No; A Karaite Did Not Steal Your Shoes

Last week, an Orthodox Jewish website, Hamodia, published an Op Ed discussing whether Reform and Conservative (Rabbinic) Jews have the right to hold services at the Western Wall. For those who do not know, the State of Israel recently designated certain areas of prayer at the Wall for Reform and Conservative Jews, but many in the Orthodox community are not too pleased.

And the best way for the Orthodox world to express their dissatisfaction with their fellow Rabbanites is to start by making fun of Karaites.

Okay, well, maybe it’s not the best way. But this is a common tactic, which I have blogged about before.

In the Op Ed, the attack on Karaites is an often repeated joke: that Karaites stole Moses’s shoes. You can read the full joke at Hamodia, but the gist is that a Karaite and Rabbanite are standing before a king and are about to debate which form of Judaism is more proper. The king asked the Rabbanite why he was clutching his shoes tightly (rather than leaving his shoes behind in the palace like all the other Jews). The Rabbanite responds that, when God told Moses to remove his shoes at the burning bush, a Karaite stole Moses’s shoes. Since then, the Rabbanite explains, “whenever we are in the presence of Karaites, we make sure to hold on to our shoes.” Wanting to defend himself, the Karaite says that this is absurd, because everyone knows there were no Karaites back then. And with that, the Rabbanite rested his case.

In the context of the Op Ed, the joke is meant to say that just like the Karaites, the Reform and the Conservative were not around at the time of Moses.

I stay out of intra-Rabbanite debates – so I just want to touch on one aspect of the joke that is not very funny at all.  (Let’s set aside the issue of the origins of Karaism for now.)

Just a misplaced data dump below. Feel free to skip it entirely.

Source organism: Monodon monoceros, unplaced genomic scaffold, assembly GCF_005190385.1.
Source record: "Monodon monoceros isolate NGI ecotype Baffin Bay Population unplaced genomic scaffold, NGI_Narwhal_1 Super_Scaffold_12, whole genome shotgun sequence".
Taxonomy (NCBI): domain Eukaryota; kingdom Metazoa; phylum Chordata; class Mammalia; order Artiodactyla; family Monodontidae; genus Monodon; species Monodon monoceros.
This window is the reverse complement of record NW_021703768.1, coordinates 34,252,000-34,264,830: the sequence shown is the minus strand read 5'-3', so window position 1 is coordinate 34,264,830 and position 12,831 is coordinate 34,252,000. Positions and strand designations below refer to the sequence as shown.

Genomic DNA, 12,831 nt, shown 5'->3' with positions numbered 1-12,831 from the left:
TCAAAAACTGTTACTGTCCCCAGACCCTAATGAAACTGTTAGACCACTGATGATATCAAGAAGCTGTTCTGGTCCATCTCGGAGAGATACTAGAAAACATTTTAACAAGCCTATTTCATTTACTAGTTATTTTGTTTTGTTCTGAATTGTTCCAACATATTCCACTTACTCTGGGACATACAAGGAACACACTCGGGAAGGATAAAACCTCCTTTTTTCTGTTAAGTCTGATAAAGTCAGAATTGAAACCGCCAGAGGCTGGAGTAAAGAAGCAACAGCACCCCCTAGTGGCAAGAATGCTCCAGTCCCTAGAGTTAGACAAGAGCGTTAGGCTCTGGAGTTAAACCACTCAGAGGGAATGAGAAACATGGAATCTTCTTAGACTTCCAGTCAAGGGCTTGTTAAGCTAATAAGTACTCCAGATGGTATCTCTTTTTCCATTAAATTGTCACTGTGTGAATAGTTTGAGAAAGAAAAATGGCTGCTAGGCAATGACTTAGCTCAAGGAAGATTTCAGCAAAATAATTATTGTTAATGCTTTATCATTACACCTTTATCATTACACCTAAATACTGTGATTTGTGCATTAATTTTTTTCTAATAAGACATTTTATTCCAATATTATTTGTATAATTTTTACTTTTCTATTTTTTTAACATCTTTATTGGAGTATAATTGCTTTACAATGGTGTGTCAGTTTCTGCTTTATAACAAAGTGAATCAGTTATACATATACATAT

At its heart, the joke suggests that we should not listen to dissenting religious opinions. It is very easy to label something else as inauthentic or a reform when you are the majority. In fact, it’s too easy. This type of mentality will divide the Jewish people long before it will ever unite us.

From a religious perspective, I am humble enough to admit that I may be wrong about everything. Because of this, I seek Jewish unity and not Jewish uniformity.

I actually heard an interesting anecdote from a Karaite friend about how he first heard the joke about the Karaite and Moses’s shoes.  As my friend related it to me, the purpose of the joke when he heard it was to explain a glaring oversight in Rabbi Yehudah HaLevi’s Kuzari. The Kuzari is a famous work that seeks to establish Rabbinic Judaism as the proper form of Judaism.

The Kuzari contains a fictional dialogue between a rabbi and the king of the Khazars. The fictional dialogue was prompted by a dream the king had.  The king learned in his dream that his heart was right in the right place, but his worship of God was wrong.

So the king summoned a Greek Philosopher, a Muslim, and a Christian. These large medieval religions each have a voice in this fictional dialogue and they each get a few paragraphs to make their case as to why their belief system is “correct.” The rest of the book consists of the rabbi explaining Judaism to the king, spending a significant amount of space attacking Karaite Judaism. The oversight is that the Karaite never got an opportunity to give his side before the king.